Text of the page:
Uniform EAC laws will fight tax evasion crimes

A queue of trucks at Malaba border.  Fighting cross border crime requires tax commissioners to collaborate under a uniform regional law.  PHOTO /FILE

What you need to know:

  • There is need for collaboration to address the tax and revenue linkages.

Tax Investigation Commissioners are calling for seamless regional laws through which tax investigation can be conducted in the region.

Mr Denis Kugonza, Uganda Revenue Authority (URA) Commissioner Tax Investigation Department said  there is need for collaboration to address the tax and revenue linkages which can not be done by a single country.

Joint efforts  needed
“There is a need for closer collaboration across the region. As URA alone, we cannot fight the vice of tax evasion but once we are together, we can join the fight,” Mr Kugonza said.

He noted that the business people involved in tax evasion always think ahead, and have resources that can enable them to move resources from one place to another.

This was revealed during the meeting held by the East African Revenue Authorities Commissioners for Tax Investigation (EARACTI) from Burundi Rwanda, South Sudan, Kenya, Tanzania and Uganda who come together annually to come up with ways through which they can address the gaps and loopholes within the tax investigation department that makes the region lose billions of shillings due to tax evasions,  held in Kampala yesterday.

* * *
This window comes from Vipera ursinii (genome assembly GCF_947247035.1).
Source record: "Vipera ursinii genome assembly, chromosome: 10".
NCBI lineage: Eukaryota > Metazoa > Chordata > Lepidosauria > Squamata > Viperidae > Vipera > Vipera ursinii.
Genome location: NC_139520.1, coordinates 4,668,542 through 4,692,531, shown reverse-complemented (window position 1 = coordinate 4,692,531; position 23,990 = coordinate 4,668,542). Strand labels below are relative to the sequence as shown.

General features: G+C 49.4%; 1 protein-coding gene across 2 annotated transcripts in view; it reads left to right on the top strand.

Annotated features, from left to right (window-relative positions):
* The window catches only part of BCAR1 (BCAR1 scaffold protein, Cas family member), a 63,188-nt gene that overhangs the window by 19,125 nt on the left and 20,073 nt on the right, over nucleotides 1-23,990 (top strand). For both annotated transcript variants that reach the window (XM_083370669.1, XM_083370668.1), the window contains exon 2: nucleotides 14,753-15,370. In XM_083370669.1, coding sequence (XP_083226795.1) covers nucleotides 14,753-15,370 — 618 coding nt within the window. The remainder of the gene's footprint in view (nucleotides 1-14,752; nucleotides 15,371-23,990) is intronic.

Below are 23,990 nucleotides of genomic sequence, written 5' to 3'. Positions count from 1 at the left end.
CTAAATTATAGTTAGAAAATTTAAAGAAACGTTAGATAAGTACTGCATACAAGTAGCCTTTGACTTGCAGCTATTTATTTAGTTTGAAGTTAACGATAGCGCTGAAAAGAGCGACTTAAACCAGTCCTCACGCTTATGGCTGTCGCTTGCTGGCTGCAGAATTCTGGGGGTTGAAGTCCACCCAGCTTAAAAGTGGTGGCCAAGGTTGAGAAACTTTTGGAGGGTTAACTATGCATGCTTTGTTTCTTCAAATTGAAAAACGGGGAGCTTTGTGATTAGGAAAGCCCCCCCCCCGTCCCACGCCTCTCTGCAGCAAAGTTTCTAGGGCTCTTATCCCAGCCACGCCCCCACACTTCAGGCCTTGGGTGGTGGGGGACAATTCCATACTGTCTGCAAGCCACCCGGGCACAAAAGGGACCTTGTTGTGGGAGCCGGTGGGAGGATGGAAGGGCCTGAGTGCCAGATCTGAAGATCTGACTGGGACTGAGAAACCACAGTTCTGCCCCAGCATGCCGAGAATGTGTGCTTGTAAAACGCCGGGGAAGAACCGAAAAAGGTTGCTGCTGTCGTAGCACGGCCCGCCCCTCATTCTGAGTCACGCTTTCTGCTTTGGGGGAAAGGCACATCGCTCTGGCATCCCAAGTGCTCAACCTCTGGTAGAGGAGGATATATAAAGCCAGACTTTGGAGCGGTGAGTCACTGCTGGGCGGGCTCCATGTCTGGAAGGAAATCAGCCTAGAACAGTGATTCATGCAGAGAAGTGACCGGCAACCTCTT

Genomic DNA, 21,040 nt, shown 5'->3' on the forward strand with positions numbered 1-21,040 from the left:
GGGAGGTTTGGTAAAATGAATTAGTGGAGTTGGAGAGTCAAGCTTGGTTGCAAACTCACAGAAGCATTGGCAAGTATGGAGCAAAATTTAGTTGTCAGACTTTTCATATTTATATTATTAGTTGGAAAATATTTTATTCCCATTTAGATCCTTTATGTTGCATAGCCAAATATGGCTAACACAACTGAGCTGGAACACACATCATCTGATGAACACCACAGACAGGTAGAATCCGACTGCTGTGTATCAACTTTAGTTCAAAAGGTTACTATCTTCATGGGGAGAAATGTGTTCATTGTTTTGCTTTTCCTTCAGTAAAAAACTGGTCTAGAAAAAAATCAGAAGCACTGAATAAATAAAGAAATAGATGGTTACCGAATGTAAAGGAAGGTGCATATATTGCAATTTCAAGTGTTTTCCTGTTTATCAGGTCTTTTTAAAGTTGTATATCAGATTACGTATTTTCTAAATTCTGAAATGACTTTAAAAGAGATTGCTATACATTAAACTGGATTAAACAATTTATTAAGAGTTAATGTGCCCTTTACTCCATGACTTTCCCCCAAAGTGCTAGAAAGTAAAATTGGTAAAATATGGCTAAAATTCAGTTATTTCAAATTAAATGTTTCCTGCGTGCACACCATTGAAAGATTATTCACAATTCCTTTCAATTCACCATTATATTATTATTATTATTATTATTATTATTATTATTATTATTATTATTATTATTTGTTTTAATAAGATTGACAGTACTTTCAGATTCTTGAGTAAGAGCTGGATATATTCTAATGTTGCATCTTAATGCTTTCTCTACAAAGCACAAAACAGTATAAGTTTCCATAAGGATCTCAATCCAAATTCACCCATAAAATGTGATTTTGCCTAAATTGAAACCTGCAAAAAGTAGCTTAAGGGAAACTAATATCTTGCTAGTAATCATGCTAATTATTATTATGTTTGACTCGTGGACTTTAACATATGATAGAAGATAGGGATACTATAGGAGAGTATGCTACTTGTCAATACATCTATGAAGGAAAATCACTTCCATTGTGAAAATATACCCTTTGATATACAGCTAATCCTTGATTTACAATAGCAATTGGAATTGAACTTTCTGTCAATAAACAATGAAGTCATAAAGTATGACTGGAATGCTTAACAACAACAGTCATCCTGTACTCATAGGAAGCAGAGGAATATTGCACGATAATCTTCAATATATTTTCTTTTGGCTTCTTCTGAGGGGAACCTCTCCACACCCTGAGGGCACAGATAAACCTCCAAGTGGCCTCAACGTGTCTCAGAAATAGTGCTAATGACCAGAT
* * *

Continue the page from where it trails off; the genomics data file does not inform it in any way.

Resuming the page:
“We always meet annually to discuss cross border crime and see how we can build capacity and share information to fight cross border crime in tax evasion. The EAC customers Act allows cross border trade with some goods within the region from one border to another. Some people are using this opportunity to evade tax.

In this matter, collaboration will help us declare so that any income earned by any tax payer can be declared in all taxation jurisdiction systems,” he added.


Dr Tera Saidimu,  Commissioner Intelligence and Strategic Operations at the Kenya Revenue Authority (KRA) recommended that technical committees are trained.

“We will be able to identify tax evasion schemes, and collect more taxes,” he said, noting that differentiating between the audit and investigation department will help avoid interference or delay of work and compromise,” Saidimu said.


Mr Everest Mashiba, Commissioner Tax Investigation at the Tanzania  Revenue Authority (TRA) called for the amendment of East Africa Community (EAC) laws and introduce a plea bargain option.

Ms Joyce Wani, Acting Commissioner Internal Affairs in South Sudan said that they are still finalising the legal policy framework regarding the EARACTI.

“We do not have clear cut policies. The capacity and staff are not enough. But once we familiarise ourselves, we will distinguish integrity and investigation. This will also draw a line between audit and investigation,” she said.

Tax evasion
Ibrahim Bbossa, Acting manager public and corporate affairs at URA, noted that the commonly smuggled goods include cigarettes, fuels, cooking oil and rice.

However, he noted that URA is investing in quality informers to help them, especially from the porous borders.